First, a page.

Theresa Tomlinson’s The Forestwife, and Child of the May

cover, The ForestwifeLaurie Thayer wrote this review for Folk Tales, the predecessor of Green Man Review.

In the early years of the 1990s, Robin Hood and his Merry Men enjoyed something of a renaissance. For a time, there was a spate of Robin Hood related material, including Parke Godwin’s novel Sherwood and Jennifer Roberson’s Lady of the Forest. In 1992 theatres saw the release of Robin Hood: Prince of Thieves, preceded by the television premiere of Patrick Bergin’s slightly more realistic Robin Hood. PBS ran and reran Richard Carpenter’s highly popular television series, and in 1993 Theresa Tomlinson’s young adult novel The Forestwife quietly appeared.

The hero of The Forestwife is not Robin, but fifteen-year-old Mary de Holt, born a bastard, whose mother died during childbirth. She was taken in by her uncle, the lord of Holt Manor, and given to a nurse to be raised. On the day she is informed that she is to be wed to a man much older than she, out of the manor she slips and makes her way into the forest, eventually reaching the Barnesdale Wastes. The only person she regrets leaving behind is her senile old nurse Agnes. Not long after her journey begins, however, whom should she meet in the forest but her old Agnes, suddenly sharp and decisive. It is rumored that Agnes’ son Robert is an outlaw who killed his uncle and then escaped into the forest.

Once in the forest, Mary’s life changes completely, for Agnes becomes the Forestwife, a woman dedicated to help any who approach her forest hut in need. Mary, her name changed to Marian, becomes her apprentice. It is a difficult life, but Marian finds it far superior to the life her uncle had planned for her. Eventually, of course, she does meet Agnes’ son Robert, who is not at all what she had expected. He is not yet as famous as later legend will make him – and she hates him almost immediately. To tell any more would be to give away the story. Suffice it to say that eventually Marian and Robert become friends and find their destinies, but it is not an easy road.

In The Forestwife Tomlinson gives us a strong Marian, not a weeping maid content to wait in a castle and be rescued. From organizing nuns and children to cover, Child Of The Mayhunt deer in Sherwood to rescuing prisoners, Marian is as brave as any man. The story only lightly follows the traditional Robin Hood tales, but since the story is not really about Robin anyway, that doesn’t matter.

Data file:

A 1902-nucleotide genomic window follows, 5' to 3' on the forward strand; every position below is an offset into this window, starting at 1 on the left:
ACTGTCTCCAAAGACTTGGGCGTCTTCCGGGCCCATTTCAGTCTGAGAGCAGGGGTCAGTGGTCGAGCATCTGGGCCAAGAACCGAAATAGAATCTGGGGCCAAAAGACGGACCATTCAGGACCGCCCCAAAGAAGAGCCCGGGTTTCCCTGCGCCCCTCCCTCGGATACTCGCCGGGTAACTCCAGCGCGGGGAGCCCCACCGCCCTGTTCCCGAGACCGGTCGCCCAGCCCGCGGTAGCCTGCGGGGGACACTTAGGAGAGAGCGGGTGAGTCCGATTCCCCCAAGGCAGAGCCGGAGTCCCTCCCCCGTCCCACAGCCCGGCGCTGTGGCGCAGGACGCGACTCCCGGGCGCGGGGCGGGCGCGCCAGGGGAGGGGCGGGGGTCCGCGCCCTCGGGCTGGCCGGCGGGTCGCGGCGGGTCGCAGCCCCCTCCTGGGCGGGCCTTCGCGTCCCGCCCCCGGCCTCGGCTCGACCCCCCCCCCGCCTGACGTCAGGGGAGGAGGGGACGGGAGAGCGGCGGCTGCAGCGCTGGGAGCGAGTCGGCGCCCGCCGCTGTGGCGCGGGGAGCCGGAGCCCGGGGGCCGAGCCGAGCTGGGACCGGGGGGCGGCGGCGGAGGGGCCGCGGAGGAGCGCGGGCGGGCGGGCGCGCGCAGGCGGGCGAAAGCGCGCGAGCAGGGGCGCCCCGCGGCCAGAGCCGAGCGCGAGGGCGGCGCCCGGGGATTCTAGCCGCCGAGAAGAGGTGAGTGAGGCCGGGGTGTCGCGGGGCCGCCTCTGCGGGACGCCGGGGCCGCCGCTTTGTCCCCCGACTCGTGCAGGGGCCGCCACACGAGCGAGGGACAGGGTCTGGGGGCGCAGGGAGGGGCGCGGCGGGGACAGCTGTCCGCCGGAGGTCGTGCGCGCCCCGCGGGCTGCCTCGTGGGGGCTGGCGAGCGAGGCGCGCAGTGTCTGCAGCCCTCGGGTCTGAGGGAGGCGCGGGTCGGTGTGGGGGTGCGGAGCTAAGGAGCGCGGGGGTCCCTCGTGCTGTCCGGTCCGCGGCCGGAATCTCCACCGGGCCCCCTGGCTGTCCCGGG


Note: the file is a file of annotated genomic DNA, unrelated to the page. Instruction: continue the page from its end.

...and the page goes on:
The sequel Child of the May takes place some fifteen years later. Marian is now the Forestwife of Barnesdale; she is also the foster mother of Magda, Little John’s daughter. Magda longs for adventure, to see beyond the bounds of the forest where she has spent most of her life in what she perceives as drudgery, apprenticed to Marian. When her father and Robert, who has become the legendary Hooded Man, decide to venture to Nottingham to rescue their neighbors Lady Matilda and Lady Isabel, Magda begs to be included in the adventure.

Nottingham is exciting and dangerous, but Magda finds her heart returning to the forest and a certain young man there, though she cannot figure out why he so occupies her thoughts. Life continues as before in the Forestwife’s clearing until the news comes that mercenaries have taken Lady Matilda and Lady Isabel prisoner in their own home. Magda once more takes up her bow to help Marian rescue the captives.

The mark of a good children’s book is that children adore it and remember it when they are grown. The mark of a great children’s book is that someone could pick it up for the first time as an adult and still get the same enjoyment out of it. By that reasoning, both The Forestwife and Child of the May are great children’s books. They are an excellent addition to the growing body of Robin Hood lore.

(Bantam, Doubleday, Dell, 1993)
(Orchard Books, 1998)

Diverse Voices

Diverse Voices is our catch-all for writers and other staffers who did but a few reviews or other writings for us. They are credited at the beginning of the actual writing if we know who they are which we don't always. It also includes material by writers that first appeared in the Sleeping Hedgehog, our in-house newsletter for staff and readers here. Some material is drawn from Folk Tales, Mostly Folk and Roots & Branches, three other publications we've done.

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